• What other forms of training can we have? (Eg, candidate attorneys could be trained at courts or government departments.)
  • Will legal education be downscaled or outsourced?
  • What qualifications do foreign practitioners need to practise in South Africa?

Answering a question from the floor, Mr Swart said that it was important for universities to instil a culture of service in law students, even if via projects such as raising money for their community, as this prepares them for rendering much-needed pro bono services in the future.

Mr Moses said that currently advocates could be admitted to practice after graduating from their LLB degree, and only those who wish to belong to a certain Bar need to undergo a period of pupillage. He said that the content of the pupillage programme was largely practical and covered topics such as legal writing, ethics, rules of the Bar, rules of conduct, criminal procedure and preparation for civil trials. He questioned whether the content of the programme was appropriate and sufficient or whether it should be amended to accommodate changes that will be brought by the Legal Practice Bill. He also asked what content or form the vocational training should take and if the state would be able to sustain legal education under the Legal Practice Bill.

Mr Moses noted that the Bar limited entrants based on the number of those who can be enrolled for pupillage and queried the fate of those not accepted for pupillage. To address the problem of access to the profession, he queried whether the state would have mechanisms to assist those who could not enrol for pupillage and provide them with vocational training.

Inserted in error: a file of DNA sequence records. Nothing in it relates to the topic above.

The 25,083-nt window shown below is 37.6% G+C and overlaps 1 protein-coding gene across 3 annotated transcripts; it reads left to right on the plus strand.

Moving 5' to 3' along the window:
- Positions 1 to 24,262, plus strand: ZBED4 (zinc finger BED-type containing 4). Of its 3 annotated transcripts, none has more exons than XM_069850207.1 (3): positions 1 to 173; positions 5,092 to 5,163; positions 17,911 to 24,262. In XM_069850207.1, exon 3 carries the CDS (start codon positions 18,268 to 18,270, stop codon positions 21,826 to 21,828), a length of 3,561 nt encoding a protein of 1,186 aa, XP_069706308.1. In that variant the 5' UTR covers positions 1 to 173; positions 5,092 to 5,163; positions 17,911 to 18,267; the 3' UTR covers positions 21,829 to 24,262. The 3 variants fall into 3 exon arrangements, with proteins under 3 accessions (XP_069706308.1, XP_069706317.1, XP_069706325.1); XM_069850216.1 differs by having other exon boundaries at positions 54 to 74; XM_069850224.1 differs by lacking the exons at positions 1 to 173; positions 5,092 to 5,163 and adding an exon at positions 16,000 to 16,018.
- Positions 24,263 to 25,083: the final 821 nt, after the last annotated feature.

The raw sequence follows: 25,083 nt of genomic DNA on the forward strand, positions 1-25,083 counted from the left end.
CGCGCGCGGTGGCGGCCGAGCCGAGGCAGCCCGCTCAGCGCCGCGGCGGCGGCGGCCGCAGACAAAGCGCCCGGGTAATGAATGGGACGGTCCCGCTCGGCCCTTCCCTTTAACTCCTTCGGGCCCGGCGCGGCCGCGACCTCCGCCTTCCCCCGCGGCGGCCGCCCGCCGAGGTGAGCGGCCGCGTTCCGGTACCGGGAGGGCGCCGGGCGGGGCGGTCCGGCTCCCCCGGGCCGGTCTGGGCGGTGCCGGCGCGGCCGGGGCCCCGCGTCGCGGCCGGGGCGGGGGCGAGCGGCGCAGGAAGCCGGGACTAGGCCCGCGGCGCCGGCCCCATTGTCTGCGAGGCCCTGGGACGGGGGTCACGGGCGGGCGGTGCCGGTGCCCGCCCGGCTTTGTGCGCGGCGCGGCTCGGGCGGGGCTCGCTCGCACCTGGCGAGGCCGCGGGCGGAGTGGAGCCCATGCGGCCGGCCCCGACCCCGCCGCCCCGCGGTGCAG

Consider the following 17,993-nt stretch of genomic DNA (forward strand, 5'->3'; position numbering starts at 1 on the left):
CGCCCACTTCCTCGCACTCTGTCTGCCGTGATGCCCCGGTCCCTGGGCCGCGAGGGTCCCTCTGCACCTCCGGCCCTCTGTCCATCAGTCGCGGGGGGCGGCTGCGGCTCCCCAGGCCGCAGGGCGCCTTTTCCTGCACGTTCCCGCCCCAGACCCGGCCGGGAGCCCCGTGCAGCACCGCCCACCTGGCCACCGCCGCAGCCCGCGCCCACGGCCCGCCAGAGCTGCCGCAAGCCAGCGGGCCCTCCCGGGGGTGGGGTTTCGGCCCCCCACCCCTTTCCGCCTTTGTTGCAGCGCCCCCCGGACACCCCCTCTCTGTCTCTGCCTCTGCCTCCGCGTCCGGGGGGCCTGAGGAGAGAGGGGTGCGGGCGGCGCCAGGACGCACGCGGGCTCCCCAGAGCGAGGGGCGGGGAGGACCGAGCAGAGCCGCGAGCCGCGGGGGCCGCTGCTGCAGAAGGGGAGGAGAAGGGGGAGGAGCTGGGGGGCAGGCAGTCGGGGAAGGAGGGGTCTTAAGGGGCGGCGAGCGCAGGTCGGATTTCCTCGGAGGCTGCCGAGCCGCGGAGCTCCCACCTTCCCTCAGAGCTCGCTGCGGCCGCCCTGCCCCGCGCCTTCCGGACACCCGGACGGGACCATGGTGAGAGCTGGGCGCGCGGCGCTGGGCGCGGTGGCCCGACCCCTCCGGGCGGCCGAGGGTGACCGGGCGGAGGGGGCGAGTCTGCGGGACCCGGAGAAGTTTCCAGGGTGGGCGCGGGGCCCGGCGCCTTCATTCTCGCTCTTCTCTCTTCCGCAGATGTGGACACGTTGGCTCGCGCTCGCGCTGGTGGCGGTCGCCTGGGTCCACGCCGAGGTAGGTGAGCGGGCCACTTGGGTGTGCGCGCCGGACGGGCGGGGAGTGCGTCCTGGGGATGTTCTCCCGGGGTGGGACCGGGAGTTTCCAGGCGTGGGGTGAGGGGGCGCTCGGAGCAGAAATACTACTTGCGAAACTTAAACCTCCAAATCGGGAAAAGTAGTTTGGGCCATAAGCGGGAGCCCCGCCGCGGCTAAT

Responding to a question from the floor, Mr Moses said that it was in the public interest to have proper legal education and effective vocational training. He added that the profession needed to investigate what was needed to enhance the LLB degree so that universities produced better candidates.

Mr Badal said that, in the narrow sense, legal education was about enabling students to become better lawyers. He said that the difference between a NADEL lawyer and any other lawyer was that a NADEL lawyer served the poor. He added that a NADEL lawyer needed to be seen to influence and participate in human rights issues in the country. He urged senior attorneys to mentor new entrants to the profession. He said that the Legal Practice Bill would aid with improving access to the profession and transforming the profession through legal education. He emphasised that NADEL could play a ‘leading role’ in legal education. Answering a question from the floor, Mr Badal suggested that the LLB should revert to its previous five-year model and that pro bono work should be made mandatory.

Update from the Justice Department

Mr Daya said that the mediation pilot project, which provides for an option of mediation in civil court matters, was linked to the Justice Review Programme. He said that the Justice Department, in conjunction with the heads of courts, were currently discussing the case flow management process and the need for rules to strengthen the e-filing process. He said that the object of the reform programme was to align the justice system with the Constitution. He added that the department was looking at the current rules to determine if they passed constitutional muster.

Mr Daya noted that the rules do not exist in isolation; they have to take into account the Bill of Rights and the rest of the Constitution. He added that the Justice Department realised the need to harmonise, align and simplify the rules. He also cited discrepancies in the processes and rules of the magistrates’ courts and the High Courts.

Mr Daya said that the Justice Department would also consider the cost of litigation.

To enhance access to justice, the department will –

  • identify gaps in the alignment of rules;
  • review the effectiveness of courts and affordability;
  • simplify court rules;
  • look at how alternative dispute resolution can aid in lessening the numbers of matters on court rolls;
  • modernise information technology;
  • have effective case flow management;